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America’s Best Olympic Team Wins Gold Again

August 13, 2016

Rowing - Olympics: Day 8Rowing - Olympics: Day 8
RIO DE JANEIRO, BRAZIL - AUGUST 13: Gold medalists United States stands on the podium for the national anthem at the medal ceremony for the Women's Eight on Day 8 of the Rio 2016 Olympic Games at the Lagoa Stadium on August 13, 2016 in Rio de Janeiro, Brazil. (Photo by Buda Mendes/Getty Images)Buda Mendes Getty Images

America’s women’s eight rowing team extended its unprecedented dominance in the water, winning a third straight Olympic gold medal on Saturday at Rio’s Rodrigo de Freitas lagoon. Great Britain finished second, more than 2 seconds behind the U.S. boat, which finished the 2000-m race in 6 minutes, 1.49 seconds. Romania, the 2004 Olympic champ and last country besides the U.S. to win Olympic gold, finished third.

The team has now won 11 straight world and Olympic titles: that’s every major global championship for 11 years running. The Cold War-era Soviet Union hockey team won 14 straight world titles from 1963-1976. No other national team run, really, is comparable.

Though the rowing lagoon has been beset by pollution problems, the setting on Saturday was picturesque. The Christ the Redeemer statue looked over the start. The US trailed by half a second at the mid-way mark, sitting third. Over the next 500 meters, however, the U.S. kicked into gear, securing the lead.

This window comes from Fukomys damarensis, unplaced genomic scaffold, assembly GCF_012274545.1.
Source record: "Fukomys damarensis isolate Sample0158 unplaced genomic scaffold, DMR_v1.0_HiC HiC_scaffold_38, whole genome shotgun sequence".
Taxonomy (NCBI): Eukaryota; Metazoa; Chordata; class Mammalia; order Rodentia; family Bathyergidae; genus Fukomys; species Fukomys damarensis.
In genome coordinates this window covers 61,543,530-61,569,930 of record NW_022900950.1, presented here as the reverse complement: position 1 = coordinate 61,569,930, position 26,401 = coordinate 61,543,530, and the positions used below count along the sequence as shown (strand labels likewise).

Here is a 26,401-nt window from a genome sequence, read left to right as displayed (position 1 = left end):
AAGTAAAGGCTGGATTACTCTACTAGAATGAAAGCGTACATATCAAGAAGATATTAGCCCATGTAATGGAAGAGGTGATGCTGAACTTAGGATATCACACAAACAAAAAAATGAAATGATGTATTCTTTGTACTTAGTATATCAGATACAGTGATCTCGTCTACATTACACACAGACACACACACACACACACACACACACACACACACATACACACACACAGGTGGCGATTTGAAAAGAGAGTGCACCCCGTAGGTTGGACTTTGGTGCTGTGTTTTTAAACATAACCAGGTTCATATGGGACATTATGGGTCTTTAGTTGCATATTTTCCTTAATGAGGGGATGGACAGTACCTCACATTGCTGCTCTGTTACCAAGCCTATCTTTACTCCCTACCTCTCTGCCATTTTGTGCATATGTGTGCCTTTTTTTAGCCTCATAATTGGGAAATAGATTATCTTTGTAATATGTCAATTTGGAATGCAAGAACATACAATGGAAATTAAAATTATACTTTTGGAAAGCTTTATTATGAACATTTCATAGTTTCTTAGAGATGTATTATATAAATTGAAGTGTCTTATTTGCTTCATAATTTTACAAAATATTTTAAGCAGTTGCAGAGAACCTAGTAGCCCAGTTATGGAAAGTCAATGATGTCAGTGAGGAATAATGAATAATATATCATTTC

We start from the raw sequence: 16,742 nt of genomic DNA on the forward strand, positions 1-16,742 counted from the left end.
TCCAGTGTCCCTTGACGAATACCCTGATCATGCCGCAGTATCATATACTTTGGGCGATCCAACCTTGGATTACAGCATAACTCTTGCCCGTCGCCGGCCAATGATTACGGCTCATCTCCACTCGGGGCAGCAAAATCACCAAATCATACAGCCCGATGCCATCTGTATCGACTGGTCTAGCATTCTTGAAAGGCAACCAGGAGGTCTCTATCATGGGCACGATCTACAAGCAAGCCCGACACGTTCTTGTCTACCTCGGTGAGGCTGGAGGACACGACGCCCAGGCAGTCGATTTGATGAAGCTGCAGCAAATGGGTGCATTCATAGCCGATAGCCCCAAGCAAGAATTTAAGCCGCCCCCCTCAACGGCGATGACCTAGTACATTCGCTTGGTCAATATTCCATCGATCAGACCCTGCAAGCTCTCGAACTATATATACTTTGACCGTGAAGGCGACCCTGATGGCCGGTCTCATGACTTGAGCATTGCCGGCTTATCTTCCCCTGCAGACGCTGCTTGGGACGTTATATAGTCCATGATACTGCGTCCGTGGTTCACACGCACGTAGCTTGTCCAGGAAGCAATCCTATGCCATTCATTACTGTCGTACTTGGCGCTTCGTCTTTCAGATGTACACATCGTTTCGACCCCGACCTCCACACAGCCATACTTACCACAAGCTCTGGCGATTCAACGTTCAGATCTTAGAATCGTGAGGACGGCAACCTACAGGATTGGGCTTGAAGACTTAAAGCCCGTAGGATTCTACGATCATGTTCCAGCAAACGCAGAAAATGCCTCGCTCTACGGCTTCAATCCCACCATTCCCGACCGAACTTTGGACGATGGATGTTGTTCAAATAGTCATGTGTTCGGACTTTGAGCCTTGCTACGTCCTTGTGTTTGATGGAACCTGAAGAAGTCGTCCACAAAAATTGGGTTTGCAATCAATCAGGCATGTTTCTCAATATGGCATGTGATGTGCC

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Meghan Musnicki, 33, and Elle Logan 29, won their second straight golds, as they both raced in London. The rest of the team features Olympic rookies: Amanda Elmore, 25, Amanda Polk, 30, Tessa Gobbo, 25, Kerry Simmonds, 27, Emily Regan, 28, Lauren Schmetterling, 28, and the coxswain, Katelin Synder, 28.

In women’s sculls, American Gevvie Stone won silver. In men’s single sculls, Mahe Drysdale of New Zealand won a photo finish over Croatia’s Martin Damir, taking gold by 5-thousandths of a second. Great Britain’s men’s eight rowing team took gold later Saturday morning, with the U.S. team coming in fourth.

This article was originally published on Time.com